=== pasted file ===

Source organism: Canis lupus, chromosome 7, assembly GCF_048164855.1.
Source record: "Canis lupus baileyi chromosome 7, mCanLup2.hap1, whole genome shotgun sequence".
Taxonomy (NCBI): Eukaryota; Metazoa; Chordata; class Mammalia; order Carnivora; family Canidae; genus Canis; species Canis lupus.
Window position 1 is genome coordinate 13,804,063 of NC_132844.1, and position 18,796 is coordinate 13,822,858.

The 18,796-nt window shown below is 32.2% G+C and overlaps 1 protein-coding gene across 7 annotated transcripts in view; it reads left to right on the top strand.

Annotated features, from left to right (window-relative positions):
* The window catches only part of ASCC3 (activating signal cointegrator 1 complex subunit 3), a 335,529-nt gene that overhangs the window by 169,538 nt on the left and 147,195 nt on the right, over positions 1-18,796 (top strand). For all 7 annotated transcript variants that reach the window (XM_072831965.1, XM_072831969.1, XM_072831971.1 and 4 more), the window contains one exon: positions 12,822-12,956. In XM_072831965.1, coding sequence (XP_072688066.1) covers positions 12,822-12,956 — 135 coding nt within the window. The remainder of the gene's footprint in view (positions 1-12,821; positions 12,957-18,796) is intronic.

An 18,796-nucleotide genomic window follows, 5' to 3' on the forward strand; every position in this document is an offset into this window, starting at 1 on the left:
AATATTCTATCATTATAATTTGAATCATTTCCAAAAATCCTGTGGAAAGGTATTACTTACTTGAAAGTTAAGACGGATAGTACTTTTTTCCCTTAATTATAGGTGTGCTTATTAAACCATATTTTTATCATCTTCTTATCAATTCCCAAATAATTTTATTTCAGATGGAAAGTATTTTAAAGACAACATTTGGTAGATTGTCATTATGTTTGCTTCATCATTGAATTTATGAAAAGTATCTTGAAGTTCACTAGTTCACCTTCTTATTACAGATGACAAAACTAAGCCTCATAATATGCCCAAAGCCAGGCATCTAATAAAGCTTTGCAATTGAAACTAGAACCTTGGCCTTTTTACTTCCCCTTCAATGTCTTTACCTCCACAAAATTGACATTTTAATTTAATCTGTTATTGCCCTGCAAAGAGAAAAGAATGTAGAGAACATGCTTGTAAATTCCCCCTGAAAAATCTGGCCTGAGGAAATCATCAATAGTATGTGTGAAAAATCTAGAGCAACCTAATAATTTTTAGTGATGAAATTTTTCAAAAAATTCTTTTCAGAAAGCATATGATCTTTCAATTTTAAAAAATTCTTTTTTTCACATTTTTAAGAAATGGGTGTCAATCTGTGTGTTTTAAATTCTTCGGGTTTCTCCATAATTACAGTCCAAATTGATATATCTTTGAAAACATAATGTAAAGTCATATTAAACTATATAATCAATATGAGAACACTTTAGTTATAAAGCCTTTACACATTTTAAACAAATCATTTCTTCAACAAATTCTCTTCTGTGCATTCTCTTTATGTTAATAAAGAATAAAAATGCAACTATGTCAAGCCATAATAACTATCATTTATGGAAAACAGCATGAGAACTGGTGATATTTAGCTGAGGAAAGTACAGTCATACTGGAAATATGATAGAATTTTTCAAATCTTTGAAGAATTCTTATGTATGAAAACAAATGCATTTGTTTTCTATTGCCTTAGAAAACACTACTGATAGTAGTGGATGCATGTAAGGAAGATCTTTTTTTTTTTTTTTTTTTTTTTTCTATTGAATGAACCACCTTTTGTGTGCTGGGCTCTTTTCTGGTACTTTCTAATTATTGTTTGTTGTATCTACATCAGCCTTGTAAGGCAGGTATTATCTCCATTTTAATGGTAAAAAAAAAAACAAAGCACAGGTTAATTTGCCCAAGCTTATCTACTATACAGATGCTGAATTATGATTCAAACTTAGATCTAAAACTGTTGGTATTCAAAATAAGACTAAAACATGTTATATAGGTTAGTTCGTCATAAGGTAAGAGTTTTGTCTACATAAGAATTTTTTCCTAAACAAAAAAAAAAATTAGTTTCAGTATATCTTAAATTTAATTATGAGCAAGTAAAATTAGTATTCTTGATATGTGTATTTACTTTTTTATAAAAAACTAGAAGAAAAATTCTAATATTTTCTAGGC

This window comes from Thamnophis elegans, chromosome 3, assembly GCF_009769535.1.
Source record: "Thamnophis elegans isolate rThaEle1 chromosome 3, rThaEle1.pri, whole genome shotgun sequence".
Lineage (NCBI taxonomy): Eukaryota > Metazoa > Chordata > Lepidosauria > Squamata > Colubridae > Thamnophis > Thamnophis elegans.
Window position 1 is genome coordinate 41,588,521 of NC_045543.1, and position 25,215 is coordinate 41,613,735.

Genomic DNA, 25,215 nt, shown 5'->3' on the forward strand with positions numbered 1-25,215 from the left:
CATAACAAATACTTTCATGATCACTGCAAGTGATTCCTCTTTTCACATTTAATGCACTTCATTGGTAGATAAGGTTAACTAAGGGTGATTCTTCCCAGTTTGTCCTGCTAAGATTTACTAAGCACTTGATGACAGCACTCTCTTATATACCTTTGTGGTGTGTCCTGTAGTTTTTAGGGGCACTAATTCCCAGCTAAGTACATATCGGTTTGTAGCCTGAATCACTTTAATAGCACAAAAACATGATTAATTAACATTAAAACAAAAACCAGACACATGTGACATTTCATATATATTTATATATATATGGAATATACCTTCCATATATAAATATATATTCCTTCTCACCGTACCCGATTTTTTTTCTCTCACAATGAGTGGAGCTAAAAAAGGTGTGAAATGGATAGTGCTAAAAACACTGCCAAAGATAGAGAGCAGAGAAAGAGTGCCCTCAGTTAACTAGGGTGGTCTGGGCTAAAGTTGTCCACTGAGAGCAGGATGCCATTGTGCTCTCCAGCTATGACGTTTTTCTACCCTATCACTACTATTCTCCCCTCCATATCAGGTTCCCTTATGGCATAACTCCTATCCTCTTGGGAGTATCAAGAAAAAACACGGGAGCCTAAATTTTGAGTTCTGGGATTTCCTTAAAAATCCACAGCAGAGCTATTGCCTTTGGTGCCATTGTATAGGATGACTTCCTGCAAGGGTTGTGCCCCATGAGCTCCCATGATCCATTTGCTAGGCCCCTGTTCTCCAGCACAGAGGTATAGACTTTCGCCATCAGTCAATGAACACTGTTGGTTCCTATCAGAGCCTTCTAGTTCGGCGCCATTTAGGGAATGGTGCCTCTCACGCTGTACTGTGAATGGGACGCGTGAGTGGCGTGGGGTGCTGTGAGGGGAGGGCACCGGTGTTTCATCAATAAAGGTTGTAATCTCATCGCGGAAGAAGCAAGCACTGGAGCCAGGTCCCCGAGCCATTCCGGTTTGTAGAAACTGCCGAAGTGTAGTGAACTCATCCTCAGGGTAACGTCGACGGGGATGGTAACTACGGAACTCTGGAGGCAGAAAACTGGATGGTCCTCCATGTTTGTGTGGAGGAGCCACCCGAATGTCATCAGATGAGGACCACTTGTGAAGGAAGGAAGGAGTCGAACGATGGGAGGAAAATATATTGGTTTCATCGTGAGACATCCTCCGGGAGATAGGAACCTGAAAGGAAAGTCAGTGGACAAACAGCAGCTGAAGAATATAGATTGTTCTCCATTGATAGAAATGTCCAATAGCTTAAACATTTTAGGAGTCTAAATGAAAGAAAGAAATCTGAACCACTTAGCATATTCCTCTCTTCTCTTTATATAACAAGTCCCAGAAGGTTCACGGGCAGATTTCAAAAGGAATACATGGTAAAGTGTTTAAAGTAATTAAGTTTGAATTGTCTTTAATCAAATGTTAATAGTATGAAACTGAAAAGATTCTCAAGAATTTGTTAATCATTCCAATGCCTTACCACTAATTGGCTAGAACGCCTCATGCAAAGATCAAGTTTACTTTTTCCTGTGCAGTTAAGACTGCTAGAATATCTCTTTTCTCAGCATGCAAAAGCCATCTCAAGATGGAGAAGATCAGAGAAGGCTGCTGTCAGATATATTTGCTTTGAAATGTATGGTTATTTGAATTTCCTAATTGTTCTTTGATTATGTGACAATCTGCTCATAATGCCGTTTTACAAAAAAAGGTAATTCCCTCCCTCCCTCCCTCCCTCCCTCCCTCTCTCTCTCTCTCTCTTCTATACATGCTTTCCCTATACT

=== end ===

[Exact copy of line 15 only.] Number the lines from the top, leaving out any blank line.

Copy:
CATAACAAATACTTTCATGATCACTGCAAGTGATTCCTCTTTTCACATTTAATGCACTTCATTGGTAGATAAGGTTAACTAAGGGTGATTCTTCCCAGTTTGTCCTGCTAAGATTTACTAAGCACTTGATGACAGCACTCTCTTATATACCTTTGTGGTGTGTCCTGTAGTTTTTAGGGGCACTAATTCCCAGCTAAGTACATATCGGTTTGTAGCCTGAATCACTTTAATAGCACAAAAACATGATTAATTAACATTAAAACAAAAACCAGACACATGTGACATTTCATATATATTTATATATATATGGAATATACCTTCCATATATAAATATATATTCCTTCTCACCGTACCCGATTTTTTTTCTCTCACAATGAGTGGAGCTAAAAAAGGTGTGAAATGGATAGTGCTAAAAACACTGCCAAAGATAGAGAGCAGAGAAAGAGTGCCCTCAGTTAACTAGGGTGGTCTGGGCTAAAGTTGTCCACTGAGAGCAGGATGCCATTGTGCTCTCCAGCTATGACGTTTTTCTACCCTATCACTACTATTCTCCCCTCCATATCAGGTTCCCTTATGGCATAACTCCTATCCTCTTGGGAGTATCAAGAAAAAACACGGGAGCCTAAATTTTGAGTTCTGGGATTTCCTTAAAAATCCACAGCAGAGCTATTGCCTTTGGTGCCATTGTATAGGATGACTTCCTGCAAGGGTTGTGCCCCATGAGCTCCCATGATCCATTTGCTAGGCCCCTGTTCTCCAGCACAGAGGTATAGACTTTCGCCATCAGTCAATGAACACTGTTGGTTCCTATCAGAGCCTTCTAGTTCGGCGCCATTTAGGGAATGGTGCCTCTCACGCTGTACTGTGAATGGGACGCGTGAGTGGCGTGGGGTGCTGTGAGGGGAGGGCACCGGTGTTTCATCAATAAAGGTTGTAATCTCATCGCGGAAGAAGCAAGCACTGGAGCCAGGTCCCCGAGCCATTCCGGTTTGTAGAAACTGCCGAAGTGTAGTGAACTCATCCTCAGGGTAACGTCGACGGGGATGGTAACTACGGAACTCTGGAGGCAGAAAACTGGATGGTCCTCCATGTTTGTGTGGAGGAGCCACCCGAATGTCATCAGATGAGGACCACTTGTGAAGGAAGGAAGGAGTCGAACGATGGGAGGAAAATATATTGGTTTCATCGTGAGACATCCTCCGGGAGATAGGAACCTGAAAGGAAAGTCAGTGGACAAACAGCAGCTGAAGAATATAGATTGTTCTCCATTGATAGAAATGTCCAATAGCTTAAACATTTTAGGAGTCTAAATGAAAGAAAGAAATCTGAACCACTTAGCATATTCCTCTCTTCTCTTTATATAACAAGTCCCAGAAGGTTCACGGGCAGATTTCAAAAGGAATACATGGTAAAGTGTTTAAAGTAATTAAGTTTGAATTGTCTTTAATCAAATGTTAATAGTATGAAACTGAAAAGATTCTCAAGAATTTGTTAATCATTCCAATGCCTTACCACTAATTGGCTAGAACGCCTCATGCAAAGATCAAGTTTACTTTTTCCTGTGCAGTTAAGACTGCTAGAATATCTCTTTTCTCAGCATGCAAAAGCCATCTCAAGATGGAGAAGATCAGAGAAGGCTGCTGTCAGATATATTTGCTTTGAAATGTATGGTTATTTGAATTTCCTAATTGTTCTTTGATTATGTGACAATCTGCTCATAATGCCGTTTTACAAAAAAAGGTAATTCCCTCCCTCCCTCCCTCCCTCCCTCCCTCTCTCTCTCTCTCTCTTCTATACATGCTTTCCCTATACT